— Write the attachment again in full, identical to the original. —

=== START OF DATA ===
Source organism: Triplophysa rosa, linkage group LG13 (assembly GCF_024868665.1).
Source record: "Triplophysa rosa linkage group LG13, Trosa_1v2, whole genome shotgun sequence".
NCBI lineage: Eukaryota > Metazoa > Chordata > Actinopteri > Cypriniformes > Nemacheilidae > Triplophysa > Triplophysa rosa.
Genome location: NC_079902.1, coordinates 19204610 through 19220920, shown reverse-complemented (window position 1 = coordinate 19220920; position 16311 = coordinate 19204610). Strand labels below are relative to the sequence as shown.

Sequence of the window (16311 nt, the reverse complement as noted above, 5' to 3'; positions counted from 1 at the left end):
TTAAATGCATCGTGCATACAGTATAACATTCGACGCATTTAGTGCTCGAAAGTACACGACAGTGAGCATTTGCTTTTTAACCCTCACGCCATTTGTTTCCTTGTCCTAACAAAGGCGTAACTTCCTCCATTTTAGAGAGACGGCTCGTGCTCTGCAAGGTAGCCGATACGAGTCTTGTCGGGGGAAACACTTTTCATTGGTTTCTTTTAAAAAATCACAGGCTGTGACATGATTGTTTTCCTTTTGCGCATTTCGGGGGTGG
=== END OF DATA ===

Source organism: Triplophysa rosa, linkage group LG13 (assembly GCF_024868665.1).
Source record: "Triplophysa rosa linkage group LG13, Trosa_1v2, whole genome shotgun sequence".
NCBI lineage: Eukaryota > Metazoa > Chordata > Actinopteri > Cypriniformes > Nemacheilidae > Triplophysa > Triplophysa rosa.
Genome location: NC_079902.1, coordinates 19204610 through 19220920, shown reverse-complemented (window position 1 = coordinate 19220920; position 16311 = coordinate 19204610). Strand labels below are relative to the sequence as shown.

Sequence of the window (16311 nt, the reverse complement as noted above, 5' to 3'; positions counted from 1 at the left end):
TTAAATGCATCGTGCATACAGTATAACATTCGACGCATTTAGTGCTCGAAAGTACACGACAGTGAGCATTTGCTTTTTAACCCTCACGCCATTTGTTTCCTTGTCCTAACAAAGGCGTAACTTCCTCCATTTTAGAGAGACGGCTCGTGCTCTGCAAGGTAGCCGATACGAGTCTTGTCGGGGGAAACACTTTTCATTGGTTTCTTTTAAAAAATCACAGGCTGTGACATGATTGTTTTCCTTTTGCGCATTTCGGGGGTGG